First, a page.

Philadelphia theatergoers met the character of Pocahontas on stage for the first time in 1808. Many knew her already from poems and romantic sketches of the famous young woman that circulated in newspapers. But theater had a different kind of power. The play, titled The Indian Princess, or La Belle Sauvage, brought the character to life with tone and movement, not to mention dazzling sets and costumes. Though some critics thought the play a bit over-dramatic, it moved the crowd to thunderous applause.
In the decades after the Revolutionary War, theater was a crucial medium for spreading ideas about what it meant to be American—especially for the 10 percent of men and 50 percent of women who couldn’t read. Playwrights like James Nelson Barker, who penned The Indian Princess, were eager to unite a country of fractious colonists around a shared ideology and often used their plays to construct narratives about national identity and destiny. At the heart of these stories were mythologized images of Indians as “noble savages,” either fighting their last battle or, like Pocahontas, embracing the inevitability of colonial conquest.
The moment the play’s Pocahontas character forsook her people to save the blustering Englishman, Captain John Smith, she embodied that inevitability, granting symbolic permission for massive land theft and displacement of native peoples. Her story, largely divorced from historical reality, went on to become a touchstone of American culture, helping to shape “attitudes, judgments, beliefs and actions” for hundreds of years, according to Priscilla Sears, one of several historians who have traced the impact of mythical Indian figures throughout America’s history.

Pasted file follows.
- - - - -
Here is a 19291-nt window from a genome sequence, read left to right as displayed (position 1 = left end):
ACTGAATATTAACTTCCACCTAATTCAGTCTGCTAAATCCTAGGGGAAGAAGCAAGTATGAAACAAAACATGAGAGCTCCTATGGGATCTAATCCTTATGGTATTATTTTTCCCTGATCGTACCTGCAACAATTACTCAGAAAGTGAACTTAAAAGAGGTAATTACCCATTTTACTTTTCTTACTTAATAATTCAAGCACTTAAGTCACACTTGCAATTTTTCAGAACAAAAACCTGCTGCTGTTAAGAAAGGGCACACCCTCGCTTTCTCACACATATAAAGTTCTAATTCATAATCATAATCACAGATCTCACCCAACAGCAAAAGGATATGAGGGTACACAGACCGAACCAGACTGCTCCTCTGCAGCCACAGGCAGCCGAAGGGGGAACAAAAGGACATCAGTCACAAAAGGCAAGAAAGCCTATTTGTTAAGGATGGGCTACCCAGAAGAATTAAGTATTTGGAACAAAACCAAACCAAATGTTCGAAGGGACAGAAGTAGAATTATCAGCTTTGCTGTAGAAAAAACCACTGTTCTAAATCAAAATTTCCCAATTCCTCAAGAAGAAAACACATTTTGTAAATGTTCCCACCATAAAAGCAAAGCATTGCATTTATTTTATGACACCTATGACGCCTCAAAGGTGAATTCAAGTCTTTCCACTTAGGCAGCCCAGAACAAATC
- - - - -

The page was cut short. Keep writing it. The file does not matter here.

Myths need a receptive audience to get off the ground. Barker’s Indian Princess swept the East Coast in the early 1800s. Reviewers praised it as “one of the most chaste and elegant plays ever written in the U. States.” Imitators soon followed, including Pocahontas, or The Settlers of Virginia (1830), Pocahontas (1838) by Utopian reformer Robert Dale Owen, The Forest Princess (1844) and Po-ca-hon-tas: Or, the Gentle Savage (1855). Success on stage inspired renewed literary efforts, such as Henry Wadsworth Longfellow’s The Song of Hiawatha and the adventure tales of James Fenimore Cooper.
The stock characters and themes stayed relatively constant: A noble Indian warrior mourned the inevitable demise of his people, while an Indian maiden fell in love with a white man, conveniently passing the baton to Europeans and overwriting tragedy with romance. The Indian maiden was sometimes sexy and “wanton,” a wild woman who “goes without a petticoat.” Sometimes she embodied feminine virtues of Christian piety. Sometimes she did both, depending on the author’s agenda.